Maria Matienzo Puerto

Yours is my kingdom.

HAVANA TIMES — I just read a book that’s chaotic, at least in appearance. Tuyo es el reino (Yours Is the Kingdom), by Abilio Estevez, was on my nightstand for months waiting in my line of books to be read. But if I had known how good it was, I swear it would have been among the first.

Now I’ve read it and I have no regrets.

A book full of symbols, it shows that the author is one of our greatest. Abilio Estevez now lives in the United States, and I don’t know what his relationship with Cuba is.

That’s to say, I don’t know if he can come to and leave Cuba easily, but I’ll be visiting again and again the piece of land that he describes in his novel as being “the island.”

Sex, madness, encounters and farewells, life and death are all in a Cuba of the 1950s that could be in this century, the Cuba of today…and the sea is everywhere.

The edition I read was published in 1998 by UNEAC Union (the Writers and Artists Association of Cuba).

However reading Abilio Estevez only heightened my curiosity. My need is simple: I want to know what (who and how) Cubans living outside the country are writing.

I’m not making any kind of fuss. It’s just that we don’t even get a line from what’s printed abroad. Sure, lots of international bestsellers are published here, but what about works by other Cubans?

Are they all washing dishes? Are all of them thinking about how to return? None of them are creating? None of them are writing literature?

These are only rhetorical questions. Of course there must be a lot of creative Cubans out there, in many parts of the world. So why are almost none of them published here? How I can I get what they publish?

How long will it take to see us all together, at least in words? Who do we have to wait for? How long will our literary references remain without these names?

I’m speaking of literature. I’m talking about and for those people who don’t have access to Facebook (or any of the other social networks) but are interested in knowing what’s being done abroad.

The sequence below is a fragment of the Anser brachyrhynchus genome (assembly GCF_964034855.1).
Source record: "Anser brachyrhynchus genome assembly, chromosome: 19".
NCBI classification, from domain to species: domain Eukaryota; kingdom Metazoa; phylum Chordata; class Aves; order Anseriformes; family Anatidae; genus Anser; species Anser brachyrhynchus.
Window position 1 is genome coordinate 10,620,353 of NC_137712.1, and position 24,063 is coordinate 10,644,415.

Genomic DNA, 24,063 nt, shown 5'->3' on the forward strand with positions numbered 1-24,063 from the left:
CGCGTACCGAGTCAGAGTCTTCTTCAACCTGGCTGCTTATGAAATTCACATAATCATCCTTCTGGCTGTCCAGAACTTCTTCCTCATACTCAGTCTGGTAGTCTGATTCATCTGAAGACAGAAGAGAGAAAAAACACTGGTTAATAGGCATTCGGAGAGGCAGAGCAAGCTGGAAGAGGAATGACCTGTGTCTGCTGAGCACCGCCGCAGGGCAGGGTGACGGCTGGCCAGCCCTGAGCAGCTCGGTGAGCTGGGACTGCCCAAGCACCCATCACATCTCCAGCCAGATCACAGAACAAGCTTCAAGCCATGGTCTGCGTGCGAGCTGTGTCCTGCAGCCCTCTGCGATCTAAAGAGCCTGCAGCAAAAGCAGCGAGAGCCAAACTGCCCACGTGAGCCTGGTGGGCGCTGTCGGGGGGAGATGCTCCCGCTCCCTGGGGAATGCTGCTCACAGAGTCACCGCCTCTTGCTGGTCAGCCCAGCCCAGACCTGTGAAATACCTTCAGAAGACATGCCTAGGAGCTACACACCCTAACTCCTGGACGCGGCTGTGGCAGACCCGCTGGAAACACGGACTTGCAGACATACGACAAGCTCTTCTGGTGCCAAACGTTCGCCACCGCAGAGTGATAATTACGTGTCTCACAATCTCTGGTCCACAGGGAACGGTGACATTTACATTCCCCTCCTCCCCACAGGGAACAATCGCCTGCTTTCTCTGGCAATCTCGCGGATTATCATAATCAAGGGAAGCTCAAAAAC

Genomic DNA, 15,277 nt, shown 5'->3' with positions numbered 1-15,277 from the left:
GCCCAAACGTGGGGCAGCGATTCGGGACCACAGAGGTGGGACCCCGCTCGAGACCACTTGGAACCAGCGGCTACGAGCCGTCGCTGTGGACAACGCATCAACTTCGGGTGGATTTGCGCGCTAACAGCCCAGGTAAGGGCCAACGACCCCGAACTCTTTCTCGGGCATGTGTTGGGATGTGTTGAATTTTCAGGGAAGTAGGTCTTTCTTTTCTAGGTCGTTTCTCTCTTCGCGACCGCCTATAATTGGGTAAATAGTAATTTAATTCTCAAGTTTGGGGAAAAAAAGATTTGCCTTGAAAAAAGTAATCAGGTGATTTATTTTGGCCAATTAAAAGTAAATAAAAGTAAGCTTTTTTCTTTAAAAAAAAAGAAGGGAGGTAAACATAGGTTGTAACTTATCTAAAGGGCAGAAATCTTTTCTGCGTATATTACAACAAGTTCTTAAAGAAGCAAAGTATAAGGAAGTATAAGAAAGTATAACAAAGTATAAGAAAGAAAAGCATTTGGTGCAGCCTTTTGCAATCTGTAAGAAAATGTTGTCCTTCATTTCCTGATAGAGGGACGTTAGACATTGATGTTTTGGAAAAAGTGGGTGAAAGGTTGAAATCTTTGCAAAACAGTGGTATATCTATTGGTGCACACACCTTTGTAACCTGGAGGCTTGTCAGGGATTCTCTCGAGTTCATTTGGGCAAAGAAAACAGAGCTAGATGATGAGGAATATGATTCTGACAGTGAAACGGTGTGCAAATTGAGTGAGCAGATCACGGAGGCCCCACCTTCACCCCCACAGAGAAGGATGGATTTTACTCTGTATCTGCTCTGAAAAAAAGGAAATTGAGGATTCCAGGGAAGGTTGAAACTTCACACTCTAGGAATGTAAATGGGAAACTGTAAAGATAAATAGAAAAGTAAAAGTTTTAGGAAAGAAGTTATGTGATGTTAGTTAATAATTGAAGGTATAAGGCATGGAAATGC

For the kingdom to be everyone’s, I only want to repeat what Leopold the cat asked: “Are we going to be friends?

Maria Matienzo

Maria Matienzo Puerto: I dreamed once that I was a butterfly who had come from Africa and discovered that I had been alive for thirty years. From that time on, I constructed my world while I was sleeping: I was born in a magic city like Havana; I dedicated myself to journalism; I wrote and edited books for children; I met to discuss art with wonderful people; I fell in love with a woman. Of course, there are certain points of coincidence with the reality of my waking life and it’s that I prefer the silence of reading and the pleasure of a good movie.

8 thoughts on “Yours Is My Kingdom

  • This is a very nice collection of contemporary Cuban writing:

    “Dream with No Name: Contemporary Fiction from Cuba”

    Most of the authors lived and worked in Cuba, a few emigrated. What stands out is the fact that Cuban literature is very much part of the world of literature, not an isolated culture. All the trends in contemporary fiction, from literary to popular fiction, can be found among Cuban writers. Even those stories which deal with local Cuban issues are easily comprehended by readers around the world.

  • Abilio Estevez’s book has been published in English under the title “Thine is the Kingdom”

    The phrase is derived, of course, from the Lord’s Prayer:

    Our Father who art in heaven,
    hallowed be thy name.
    Thy kingdom come.
    Thy will be done
    on earth as it is in heaven.
    Give us this day our daily bread,
    and forgive us our trespasses,
    as we forgive those who trespass against us,
    and lead us not into temptation,
    but deliver us from evil.
    For thine is the kingdom,
    and the power, and the glory,
    for ever and ever.

  • Estévez is an exceptional writer, though I like Los palacios distantes better than Tuyo es el reino. Unlike his first novel, Los palacios distantes was not published in Cuba. Hopefully a copy can find its way into your hands, María. And we look forward to the day when you on the island have access to the work of your fellow Cubans living abroad.

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